Why Intellectual Property is Underdeveloped

Tuesday, August 29, 2006

I have just drafted an article on the "freedom of information". I will discuss it here after it is published. But before we get there, there is one quotation that I'd like to present you:

One factor which helps to explain this neglect is the fact that the development of intellectual property policy and law has been dominated by an epistemic community comprised largely of technically minded lawyers. In their hands intellectual property has grown into highly differentiated and complex systems of rules. The development of these systems has been influenced in important ways by the narrow and often unarticulated professional values of this particular group. For policy makers around the world, the challenge of the coming bio-digital millennium will be to define efficient property rights in information. The precise nature and scope of these property rights will affect not only the workings of the intellectual property regime, but the trade and competition regimes. No legislature, no policy-maker can, in the quest for efficient property rights, afford to rely on a narrowly constituted epistemic community. The stakes are too high.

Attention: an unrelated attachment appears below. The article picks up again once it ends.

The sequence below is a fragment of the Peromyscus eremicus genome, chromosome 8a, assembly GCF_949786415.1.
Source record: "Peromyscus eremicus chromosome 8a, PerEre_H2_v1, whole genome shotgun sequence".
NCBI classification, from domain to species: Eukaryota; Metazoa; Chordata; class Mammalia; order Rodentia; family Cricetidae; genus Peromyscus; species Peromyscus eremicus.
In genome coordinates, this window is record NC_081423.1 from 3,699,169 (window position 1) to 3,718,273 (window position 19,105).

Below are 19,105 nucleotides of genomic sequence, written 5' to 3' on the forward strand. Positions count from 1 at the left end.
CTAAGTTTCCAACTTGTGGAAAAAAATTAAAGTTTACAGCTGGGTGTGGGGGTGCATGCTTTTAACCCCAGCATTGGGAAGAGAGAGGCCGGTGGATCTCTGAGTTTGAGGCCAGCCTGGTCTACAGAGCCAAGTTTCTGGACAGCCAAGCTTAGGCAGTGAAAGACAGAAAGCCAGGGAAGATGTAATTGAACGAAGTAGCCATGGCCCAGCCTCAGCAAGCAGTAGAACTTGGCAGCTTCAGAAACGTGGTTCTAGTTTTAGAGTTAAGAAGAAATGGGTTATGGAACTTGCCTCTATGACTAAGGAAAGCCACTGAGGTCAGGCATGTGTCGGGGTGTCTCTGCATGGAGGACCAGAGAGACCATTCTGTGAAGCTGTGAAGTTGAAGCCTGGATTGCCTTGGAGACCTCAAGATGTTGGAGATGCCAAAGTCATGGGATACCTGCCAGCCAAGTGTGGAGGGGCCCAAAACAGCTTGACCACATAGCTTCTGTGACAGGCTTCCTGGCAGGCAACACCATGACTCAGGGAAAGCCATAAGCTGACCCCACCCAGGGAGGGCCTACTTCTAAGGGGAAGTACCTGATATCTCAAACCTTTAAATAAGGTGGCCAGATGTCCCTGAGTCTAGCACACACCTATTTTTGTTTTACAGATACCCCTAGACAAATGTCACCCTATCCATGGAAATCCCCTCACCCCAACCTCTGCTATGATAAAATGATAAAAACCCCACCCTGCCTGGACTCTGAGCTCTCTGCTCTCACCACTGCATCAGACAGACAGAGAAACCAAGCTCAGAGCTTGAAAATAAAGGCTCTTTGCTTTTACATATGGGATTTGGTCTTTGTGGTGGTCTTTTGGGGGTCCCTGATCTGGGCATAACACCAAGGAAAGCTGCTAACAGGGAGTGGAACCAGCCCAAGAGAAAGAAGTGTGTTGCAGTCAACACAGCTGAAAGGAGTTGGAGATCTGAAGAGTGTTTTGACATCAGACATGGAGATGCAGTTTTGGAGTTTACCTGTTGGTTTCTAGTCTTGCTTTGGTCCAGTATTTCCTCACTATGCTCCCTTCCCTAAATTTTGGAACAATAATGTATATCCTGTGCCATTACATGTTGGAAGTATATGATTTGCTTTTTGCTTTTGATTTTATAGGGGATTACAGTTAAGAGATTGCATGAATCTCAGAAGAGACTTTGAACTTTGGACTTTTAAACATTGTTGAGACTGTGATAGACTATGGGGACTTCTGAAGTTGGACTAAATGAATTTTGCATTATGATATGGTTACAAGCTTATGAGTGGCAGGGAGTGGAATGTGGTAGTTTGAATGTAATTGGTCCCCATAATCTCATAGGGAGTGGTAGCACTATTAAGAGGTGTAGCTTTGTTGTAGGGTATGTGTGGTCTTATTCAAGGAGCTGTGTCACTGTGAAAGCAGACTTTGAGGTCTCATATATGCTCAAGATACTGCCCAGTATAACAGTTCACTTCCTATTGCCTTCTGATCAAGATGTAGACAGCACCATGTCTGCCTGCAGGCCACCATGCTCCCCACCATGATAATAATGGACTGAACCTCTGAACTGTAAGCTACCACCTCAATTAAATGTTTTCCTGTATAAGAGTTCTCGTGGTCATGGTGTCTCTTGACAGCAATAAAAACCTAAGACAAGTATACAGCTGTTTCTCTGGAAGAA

All I can say is: hear-hear. I will explain you why in my next post.